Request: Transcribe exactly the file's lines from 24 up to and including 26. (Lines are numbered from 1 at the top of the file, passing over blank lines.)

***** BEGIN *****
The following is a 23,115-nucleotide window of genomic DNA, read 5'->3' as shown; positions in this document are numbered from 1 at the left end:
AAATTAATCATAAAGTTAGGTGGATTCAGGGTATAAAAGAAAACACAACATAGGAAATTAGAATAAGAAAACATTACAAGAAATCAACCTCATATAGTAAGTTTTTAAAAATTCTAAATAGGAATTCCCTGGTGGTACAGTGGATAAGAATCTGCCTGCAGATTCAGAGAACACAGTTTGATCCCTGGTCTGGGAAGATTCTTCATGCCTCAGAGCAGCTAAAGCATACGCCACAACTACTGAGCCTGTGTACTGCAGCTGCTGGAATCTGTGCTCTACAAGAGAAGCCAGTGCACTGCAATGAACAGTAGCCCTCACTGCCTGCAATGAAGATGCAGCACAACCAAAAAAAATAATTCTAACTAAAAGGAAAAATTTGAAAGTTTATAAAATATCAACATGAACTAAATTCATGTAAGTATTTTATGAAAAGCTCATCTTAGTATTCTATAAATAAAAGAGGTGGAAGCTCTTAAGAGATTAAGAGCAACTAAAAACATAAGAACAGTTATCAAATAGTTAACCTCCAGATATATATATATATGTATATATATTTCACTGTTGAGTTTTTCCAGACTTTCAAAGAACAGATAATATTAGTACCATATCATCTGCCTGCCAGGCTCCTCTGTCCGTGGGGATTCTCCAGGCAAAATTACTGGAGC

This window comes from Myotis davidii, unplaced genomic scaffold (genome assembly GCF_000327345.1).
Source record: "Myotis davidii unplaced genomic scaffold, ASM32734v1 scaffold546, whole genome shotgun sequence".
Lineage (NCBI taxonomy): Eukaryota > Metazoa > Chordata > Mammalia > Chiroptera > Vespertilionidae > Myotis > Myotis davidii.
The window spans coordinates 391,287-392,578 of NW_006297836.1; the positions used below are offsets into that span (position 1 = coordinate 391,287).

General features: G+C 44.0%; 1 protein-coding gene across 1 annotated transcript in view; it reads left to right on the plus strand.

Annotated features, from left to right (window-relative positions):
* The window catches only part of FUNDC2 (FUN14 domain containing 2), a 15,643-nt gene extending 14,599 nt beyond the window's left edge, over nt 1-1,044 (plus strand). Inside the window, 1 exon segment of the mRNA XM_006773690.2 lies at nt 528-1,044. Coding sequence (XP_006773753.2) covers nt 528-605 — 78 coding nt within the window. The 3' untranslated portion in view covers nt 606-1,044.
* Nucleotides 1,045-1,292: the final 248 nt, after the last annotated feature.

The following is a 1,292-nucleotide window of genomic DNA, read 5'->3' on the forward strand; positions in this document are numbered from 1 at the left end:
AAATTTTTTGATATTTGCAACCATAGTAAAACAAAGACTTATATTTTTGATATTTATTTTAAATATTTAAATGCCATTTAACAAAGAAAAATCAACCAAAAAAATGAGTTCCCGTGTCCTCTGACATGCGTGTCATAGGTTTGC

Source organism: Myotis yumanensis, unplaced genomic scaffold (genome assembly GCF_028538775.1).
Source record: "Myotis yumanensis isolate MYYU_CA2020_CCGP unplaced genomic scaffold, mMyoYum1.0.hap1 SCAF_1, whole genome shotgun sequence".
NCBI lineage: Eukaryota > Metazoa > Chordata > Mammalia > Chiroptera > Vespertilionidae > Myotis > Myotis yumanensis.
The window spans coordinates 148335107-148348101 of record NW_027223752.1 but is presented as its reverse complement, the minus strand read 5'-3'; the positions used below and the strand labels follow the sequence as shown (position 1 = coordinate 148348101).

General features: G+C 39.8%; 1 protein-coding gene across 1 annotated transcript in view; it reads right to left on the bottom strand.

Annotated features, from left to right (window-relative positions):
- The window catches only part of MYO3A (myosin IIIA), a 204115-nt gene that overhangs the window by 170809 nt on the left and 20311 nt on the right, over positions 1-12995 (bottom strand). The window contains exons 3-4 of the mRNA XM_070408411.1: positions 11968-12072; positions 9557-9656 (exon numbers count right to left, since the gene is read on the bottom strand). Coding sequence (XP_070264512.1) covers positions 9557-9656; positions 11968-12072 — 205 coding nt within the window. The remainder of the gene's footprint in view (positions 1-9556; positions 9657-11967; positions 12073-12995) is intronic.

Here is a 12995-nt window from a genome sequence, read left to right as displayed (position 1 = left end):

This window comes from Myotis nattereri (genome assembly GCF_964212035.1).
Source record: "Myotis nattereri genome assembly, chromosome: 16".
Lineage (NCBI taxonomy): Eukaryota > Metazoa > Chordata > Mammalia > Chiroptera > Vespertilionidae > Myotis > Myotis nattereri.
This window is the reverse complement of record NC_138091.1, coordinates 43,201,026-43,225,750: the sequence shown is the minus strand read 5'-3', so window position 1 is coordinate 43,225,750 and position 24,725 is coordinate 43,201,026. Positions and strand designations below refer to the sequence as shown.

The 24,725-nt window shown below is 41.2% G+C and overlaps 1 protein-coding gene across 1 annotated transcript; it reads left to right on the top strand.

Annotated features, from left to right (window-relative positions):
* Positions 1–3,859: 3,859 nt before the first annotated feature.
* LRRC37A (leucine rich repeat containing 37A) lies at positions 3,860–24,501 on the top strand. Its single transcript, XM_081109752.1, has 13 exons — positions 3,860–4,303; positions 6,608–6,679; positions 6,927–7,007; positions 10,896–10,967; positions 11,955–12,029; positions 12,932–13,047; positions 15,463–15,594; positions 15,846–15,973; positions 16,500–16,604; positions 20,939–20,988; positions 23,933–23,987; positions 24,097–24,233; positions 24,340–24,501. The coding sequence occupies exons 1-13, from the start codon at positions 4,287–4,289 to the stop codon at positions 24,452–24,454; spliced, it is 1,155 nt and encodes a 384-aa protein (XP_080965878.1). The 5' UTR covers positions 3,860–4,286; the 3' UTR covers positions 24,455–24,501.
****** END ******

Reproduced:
This window is the reverse complement of record NC_138091.1, coordinates 43,201,026-43,225,750: the sequence shown is the minus strand read 5'-3', so window position 1 is coordinate 43,225,750 and position 24,725 is coordinate 43,201,026. Positions and strand designations below refer to the sequence as shown.

The 24,725-nt window shown below is 41.2% G+C and overlaps 1 protein-coding gene across 1 annotated transcript; it reads left to right on the top strand.

Annotated features, from left to right (window-relative positions):